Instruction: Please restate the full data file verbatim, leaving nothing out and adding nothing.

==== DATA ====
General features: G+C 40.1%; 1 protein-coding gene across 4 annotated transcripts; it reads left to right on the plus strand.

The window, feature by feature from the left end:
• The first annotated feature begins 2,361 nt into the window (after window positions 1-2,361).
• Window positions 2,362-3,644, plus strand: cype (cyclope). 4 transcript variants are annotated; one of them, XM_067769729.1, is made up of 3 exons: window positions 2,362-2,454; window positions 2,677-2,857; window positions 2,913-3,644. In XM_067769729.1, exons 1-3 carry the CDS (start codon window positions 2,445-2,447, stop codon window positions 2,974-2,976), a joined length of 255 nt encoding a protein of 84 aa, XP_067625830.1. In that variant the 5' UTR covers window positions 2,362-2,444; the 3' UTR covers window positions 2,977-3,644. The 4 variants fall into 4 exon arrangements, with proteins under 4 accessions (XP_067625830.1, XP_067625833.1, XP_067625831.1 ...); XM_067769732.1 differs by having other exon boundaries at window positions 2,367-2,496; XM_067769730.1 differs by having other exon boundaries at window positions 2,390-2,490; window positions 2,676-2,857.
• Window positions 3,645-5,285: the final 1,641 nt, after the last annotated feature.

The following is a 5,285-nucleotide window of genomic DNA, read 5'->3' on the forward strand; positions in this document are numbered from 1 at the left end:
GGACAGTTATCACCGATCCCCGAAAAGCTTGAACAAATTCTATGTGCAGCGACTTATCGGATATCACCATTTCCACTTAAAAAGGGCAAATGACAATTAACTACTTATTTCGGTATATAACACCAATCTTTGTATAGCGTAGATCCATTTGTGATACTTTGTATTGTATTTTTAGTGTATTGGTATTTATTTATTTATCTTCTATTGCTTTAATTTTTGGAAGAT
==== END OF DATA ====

General features: G+C 40.1%; 1 protein-coding gene across 4 annotated transcripts; it reads left to right on the plus strand.

The window, feature by feature from the left end:
• The first annotated feature begins 2,361 nt into the window (after window positions 1-2,361).
• Window positions 2,362-3,644, plus strand: cype (cyclope). 4 transcript variants are annotated; one of them, XM_067769729.1, is made up of 3 exons: window positions 2,362-2,454; window positions 2,677-2,857; window positions 2,913-3,644. In XM_067769729.1, exons 1-3 carry the CDS (start codon window positions 2,445-2,447, stop codon window positions 2,974-2,976), a joined length of 255 nt encoding a protein of 84 aa, XP_067625830.1. In that variant the 5' UTR covers window positions 2,362-2,444; the 3' UTR covers window positions 2,977-3,644. The 4 variants fall into 4 exon arrangements, with proteins under 4 accessions (XP_067625830.1, XP_067625833.1, XP_067625831.1 ...); XM_067769732.1 differs by having other exon boundaries at window positions 2,367-2,496; XM_067769730.1 differs by having other exon boundaries at window positions 2,390-2,490; window positions 2,676-2,857.
• Window positions 3,645-5,285: the final 1,641 nt, after the last annotated feature.

The following is a 5,285-nucleotide window of genomic DNA, read 5'->3' on the forward strand; positions in this document are numbered from 1 at the left end:
GGACAGTTATCACCGATCCCCGAAAAGCTTGAACAAATTCTATGTGCAGCGACTTATCGGATATCACCATTTCCACTTAAAAAGGGCAAATGACAATTAACTACTTATTTCGGTATATAACACCAATCTTTGTATAGCGTAGATCCATTTGTGATACTTTGTATTGTATTTTTAGTGTATTGGTATTTATTTATTTATCTTCTATTGCTTTAATTTTTGGAAGAT